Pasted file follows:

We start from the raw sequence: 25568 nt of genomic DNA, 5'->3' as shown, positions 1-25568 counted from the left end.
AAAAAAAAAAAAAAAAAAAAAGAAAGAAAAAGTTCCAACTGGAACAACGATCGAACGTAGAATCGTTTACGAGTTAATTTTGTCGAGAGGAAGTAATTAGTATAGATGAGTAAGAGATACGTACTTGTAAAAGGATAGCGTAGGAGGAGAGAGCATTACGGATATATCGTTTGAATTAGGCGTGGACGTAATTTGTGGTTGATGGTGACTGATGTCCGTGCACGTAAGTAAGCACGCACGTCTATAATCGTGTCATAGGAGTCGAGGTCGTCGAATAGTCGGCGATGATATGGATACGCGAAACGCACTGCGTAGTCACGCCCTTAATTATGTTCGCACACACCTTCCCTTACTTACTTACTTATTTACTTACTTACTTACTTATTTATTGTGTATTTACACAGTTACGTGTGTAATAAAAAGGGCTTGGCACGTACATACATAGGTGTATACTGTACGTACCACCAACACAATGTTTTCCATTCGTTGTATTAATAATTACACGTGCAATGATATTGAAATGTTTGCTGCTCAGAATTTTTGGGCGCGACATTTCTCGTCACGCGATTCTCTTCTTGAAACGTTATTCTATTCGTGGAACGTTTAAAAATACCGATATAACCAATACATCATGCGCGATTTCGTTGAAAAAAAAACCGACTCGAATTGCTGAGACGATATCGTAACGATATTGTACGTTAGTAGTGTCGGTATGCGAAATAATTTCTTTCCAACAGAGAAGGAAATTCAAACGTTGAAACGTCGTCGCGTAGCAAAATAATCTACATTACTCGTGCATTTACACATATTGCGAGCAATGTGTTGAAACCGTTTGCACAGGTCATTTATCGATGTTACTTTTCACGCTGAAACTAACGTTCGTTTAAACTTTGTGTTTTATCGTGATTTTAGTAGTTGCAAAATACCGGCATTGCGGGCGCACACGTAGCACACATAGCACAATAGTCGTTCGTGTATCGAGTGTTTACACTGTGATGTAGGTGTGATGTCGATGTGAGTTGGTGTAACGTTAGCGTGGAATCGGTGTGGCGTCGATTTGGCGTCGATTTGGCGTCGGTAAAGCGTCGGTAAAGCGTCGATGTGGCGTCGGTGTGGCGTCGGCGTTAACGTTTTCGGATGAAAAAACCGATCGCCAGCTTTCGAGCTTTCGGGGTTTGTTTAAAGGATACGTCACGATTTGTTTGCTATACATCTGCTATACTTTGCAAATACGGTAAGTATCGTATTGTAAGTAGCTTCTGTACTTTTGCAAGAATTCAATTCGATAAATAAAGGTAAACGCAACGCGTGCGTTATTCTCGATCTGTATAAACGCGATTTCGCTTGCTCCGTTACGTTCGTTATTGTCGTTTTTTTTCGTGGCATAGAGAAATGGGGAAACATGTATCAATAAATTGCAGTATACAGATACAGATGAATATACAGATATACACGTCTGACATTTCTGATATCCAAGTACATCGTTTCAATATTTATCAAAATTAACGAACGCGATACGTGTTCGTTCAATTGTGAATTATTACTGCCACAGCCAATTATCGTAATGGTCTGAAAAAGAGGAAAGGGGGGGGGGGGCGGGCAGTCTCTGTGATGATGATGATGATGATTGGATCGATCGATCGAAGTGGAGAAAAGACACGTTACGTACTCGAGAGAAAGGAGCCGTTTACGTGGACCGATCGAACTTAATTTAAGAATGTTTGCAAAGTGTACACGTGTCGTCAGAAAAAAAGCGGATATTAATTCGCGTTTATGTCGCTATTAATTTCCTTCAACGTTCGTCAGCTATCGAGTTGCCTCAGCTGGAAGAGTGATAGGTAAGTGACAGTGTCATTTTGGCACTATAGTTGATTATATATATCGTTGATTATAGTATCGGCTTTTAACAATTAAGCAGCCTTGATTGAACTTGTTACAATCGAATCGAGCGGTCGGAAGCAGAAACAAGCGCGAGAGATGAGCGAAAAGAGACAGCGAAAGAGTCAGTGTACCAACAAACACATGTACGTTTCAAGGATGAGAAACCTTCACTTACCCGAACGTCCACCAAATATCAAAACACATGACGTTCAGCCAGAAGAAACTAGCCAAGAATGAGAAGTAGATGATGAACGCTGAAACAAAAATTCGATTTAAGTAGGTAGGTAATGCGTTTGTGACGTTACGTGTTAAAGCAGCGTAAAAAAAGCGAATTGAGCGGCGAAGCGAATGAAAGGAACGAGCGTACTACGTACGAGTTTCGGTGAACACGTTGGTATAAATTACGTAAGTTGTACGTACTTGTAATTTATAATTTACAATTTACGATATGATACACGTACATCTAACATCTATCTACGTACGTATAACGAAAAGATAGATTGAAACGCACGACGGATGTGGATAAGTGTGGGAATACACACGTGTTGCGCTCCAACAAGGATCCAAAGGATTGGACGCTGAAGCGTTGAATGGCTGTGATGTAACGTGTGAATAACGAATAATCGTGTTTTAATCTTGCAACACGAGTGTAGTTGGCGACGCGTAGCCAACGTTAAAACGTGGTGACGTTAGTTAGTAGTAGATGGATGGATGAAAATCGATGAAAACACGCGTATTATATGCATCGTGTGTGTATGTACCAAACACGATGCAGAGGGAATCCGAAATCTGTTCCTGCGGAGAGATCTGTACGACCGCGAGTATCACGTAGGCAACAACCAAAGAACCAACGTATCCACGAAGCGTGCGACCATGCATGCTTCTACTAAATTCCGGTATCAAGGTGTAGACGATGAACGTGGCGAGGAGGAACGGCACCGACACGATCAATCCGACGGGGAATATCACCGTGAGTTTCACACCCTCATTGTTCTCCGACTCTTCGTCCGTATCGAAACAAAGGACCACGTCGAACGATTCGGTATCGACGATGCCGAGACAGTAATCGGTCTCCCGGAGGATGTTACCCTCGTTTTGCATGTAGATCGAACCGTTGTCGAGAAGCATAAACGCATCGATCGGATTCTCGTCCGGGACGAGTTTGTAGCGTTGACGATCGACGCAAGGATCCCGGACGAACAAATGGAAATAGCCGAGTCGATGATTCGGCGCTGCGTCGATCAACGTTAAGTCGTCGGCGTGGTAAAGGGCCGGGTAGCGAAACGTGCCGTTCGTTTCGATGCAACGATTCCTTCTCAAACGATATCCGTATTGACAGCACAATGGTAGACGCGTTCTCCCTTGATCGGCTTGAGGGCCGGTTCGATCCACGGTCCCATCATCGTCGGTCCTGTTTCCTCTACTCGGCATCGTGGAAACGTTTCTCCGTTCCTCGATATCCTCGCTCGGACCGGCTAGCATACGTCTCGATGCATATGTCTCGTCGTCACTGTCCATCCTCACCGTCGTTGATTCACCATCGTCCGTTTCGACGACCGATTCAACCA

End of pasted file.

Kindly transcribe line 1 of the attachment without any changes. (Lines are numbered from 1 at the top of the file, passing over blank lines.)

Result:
We start from the raw sequence: 25568 nt of genomic DNA, 5'->3' as shown, positions 1-25568 counted from the left end.